Ask the Expert: How Can I Bulk Up?

Most of us want to lose weight, but what about those who want to get bigger? Skinny folks, trainers, and bodybuilders alike all know that, truth be told, getting big is hard. Over the years, some of the most frustrated clients I’ve ever worked with were those who were trying to put on mass.

man lifting weights

Getting big is hard, but it’s not impossible. Here’s how you do it.

“You See Something, You Eat It.”
This was one of the first lines I heard a bodybuilder utter about how he got so big. I’ve heard it repeated time and time again by those looking to gain. For sure, if you want to gain weight, you’ve got to eat more than you’re used to. But, now that we know more about performance eating and nutrient timing, the best way to increase your bulk isn’t to spend all afternoon gorging yourself at Arnold’s All-You-Can-Eat Buffet. Instead, by centering your diet around healthy, calorically-dense foods, you can get big without putting on the excess fat you see many bodybuilders carrying when they’re in the offseason.

 

Nutrient Timing
One of the easiest ways to get your body used to eating more than you’re comfortable with is to take advantage of the times of the day when it’s easier for your body to digest and utilize nutrients. I’ve broken your day into five basic periods of time. If your day doesn’t fit this exact model, focus on the concepts and adjust as necessary.

1. Pre-Preworkout. Don’t confuse this with the “preworkout” supplements you take right before training. In this context, I’m referring to all the hours of the day before you work out. To give you energy for your training session, focus on eating carbs (for energy) and protein (to maximize amino acid availability). Keep the amount of fat you ingest relatively low, as excess dietary fat will sit in your digestive tract and hinder your workout.

2. Intraworkout. These are supplements you take immediately before or during your workout that help you train harder. I’m not including food here because you should be eating plenty during the rest of the day, so you shouldn’t worry about running out of blood sugar and muscle glycogen during your training sessions unless they are longer than 90 minutes. The exception is simple carbs (or sugars) which are the foundation of most preworkout supplements because they absorb quickly, transporting the targeted nutrients I’m about to discuss.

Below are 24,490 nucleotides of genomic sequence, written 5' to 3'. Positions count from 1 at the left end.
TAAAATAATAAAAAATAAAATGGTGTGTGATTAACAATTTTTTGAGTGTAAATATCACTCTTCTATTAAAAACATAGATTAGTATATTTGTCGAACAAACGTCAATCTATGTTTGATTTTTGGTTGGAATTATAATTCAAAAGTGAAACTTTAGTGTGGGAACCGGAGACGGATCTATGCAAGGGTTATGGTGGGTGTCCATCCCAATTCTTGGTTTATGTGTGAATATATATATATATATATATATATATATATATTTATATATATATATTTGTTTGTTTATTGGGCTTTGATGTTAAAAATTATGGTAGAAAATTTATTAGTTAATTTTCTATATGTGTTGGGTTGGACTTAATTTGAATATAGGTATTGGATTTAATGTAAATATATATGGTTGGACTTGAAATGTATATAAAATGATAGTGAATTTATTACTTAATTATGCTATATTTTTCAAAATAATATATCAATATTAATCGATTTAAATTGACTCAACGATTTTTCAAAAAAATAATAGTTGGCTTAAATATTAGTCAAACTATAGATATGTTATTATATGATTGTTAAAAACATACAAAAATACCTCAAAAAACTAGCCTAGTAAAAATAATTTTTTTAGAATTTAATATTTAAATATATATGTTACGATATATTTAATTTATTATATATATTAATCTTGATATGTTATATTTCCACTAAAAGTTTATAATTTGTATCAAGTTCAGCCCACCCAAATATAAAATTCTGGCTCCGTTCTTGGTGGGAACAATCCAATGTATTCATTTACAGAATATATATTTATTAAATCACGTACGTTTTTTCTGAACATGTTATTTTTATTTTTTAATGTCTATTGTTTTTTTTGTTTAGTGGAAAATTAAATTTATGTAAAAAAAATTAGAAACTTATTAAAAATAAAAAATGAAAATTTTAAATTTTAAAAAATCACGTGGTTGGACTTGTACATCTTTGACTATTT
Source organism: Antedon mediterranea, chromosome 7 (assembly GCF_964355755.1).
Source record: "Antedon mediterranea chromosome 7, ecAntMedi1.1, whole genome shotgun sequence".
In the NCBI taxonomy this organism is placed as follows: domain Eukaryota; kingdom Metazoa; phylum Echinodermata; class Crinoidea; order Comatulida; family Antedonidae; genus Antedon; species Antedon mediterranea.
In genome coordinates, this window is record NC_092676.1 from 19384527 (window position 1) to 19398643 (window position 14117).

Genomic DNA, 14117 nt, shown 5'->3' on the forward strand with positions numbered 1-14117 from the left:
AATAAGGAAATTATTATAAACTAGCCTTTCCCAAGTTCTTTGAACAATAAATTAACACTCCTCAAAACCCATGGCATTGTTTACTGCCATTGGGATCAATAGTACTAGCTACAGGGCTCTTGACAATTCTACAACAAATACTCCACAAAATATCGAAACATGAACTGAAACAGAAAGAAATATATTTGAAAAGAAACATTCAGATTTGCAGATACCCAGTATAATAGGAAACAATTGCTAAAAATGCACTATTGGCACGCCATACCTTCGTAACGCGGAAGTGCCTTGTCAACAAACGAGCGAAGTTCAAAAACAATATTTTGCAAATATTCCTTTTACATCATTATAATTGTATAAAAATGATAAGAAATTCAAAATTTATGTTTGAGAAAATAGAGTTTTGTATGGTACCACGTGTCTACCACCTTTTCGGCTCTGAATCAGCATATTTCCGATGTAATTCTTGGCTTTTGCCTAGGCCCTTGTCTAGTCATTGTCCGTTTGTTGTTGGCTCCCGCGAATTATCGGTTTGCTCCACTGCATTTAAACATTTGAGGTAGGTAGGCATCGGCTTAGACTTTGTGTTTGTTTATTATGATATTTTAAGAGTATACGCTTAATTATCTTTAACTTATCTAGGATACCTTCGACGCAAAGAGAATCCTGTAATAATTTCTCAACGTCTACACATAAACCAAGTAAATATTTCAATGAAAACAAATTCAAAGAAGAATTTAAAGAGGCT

What those targeted nutrients should be is a matter of debate and personal preference. Many people like caffeine and other stimulants prior to training. While the science around them is mainly solid, the effects vary, so start slow to see what works for you.

Nitric oxide, or NO, boosters are also popular. The science validating them is decent—and getting better—but keep in mind their role is to help you train harder. They won’t make you big. Your tests should be straightforward. If they improve your workouts then they are good. If not, you’re wasting money. Pretty simple.

Then there’s creatine, still one of the best supplements around for training. Generally, I recommend it postworkout, but you may prefer to take it during your workout as well. That’s fine. A personal trial is always recommended but this supplement’s been on the market for 30 years, under great scrutiny, and is still shining bright. Current research still shows that good old creatine monohydrate is the form that’s still the most effective.

B vitamins, amino acids, beta alanine, carnitine, et. al. are all popular preworkout ingredients with varying amounts of science showing effectiveness. Again, you need to make the call but keep in mind, as is the case with nitric oxide, these things are only working if your workouts are better. They are therefore very easy to test.

3. Postworkout. Here things start to get cool, as strategic recovery is where you can easily put away a lot of calories. First, you’ll want to drink a low-calorie post-exercise drink within 30 minutes of training. It should contain at least two parts carbs to one part protein and not exceed 250 calories. Your body can only process around 200 to 300 calories in a given hour, and excess calories will slow down the process of restoring your muscle glycogen, an absolute no-no if you want to see muscle growth and recover quickly.

This is also a great time to take more creatine and other targeted supplements because your insulin is spiking and you will utilize those nutrients very efficiently. One hour after your workout you should eat again. Now is a great time for a high-protein, high-fat smoothie that contains an insane number of calories and tons of nutrients. If you trained hard—and you’d better—your muscles will still be starving for nutrients and these calories should go down easy. This “starvation window” is something you’ll learn to greatly appreciate.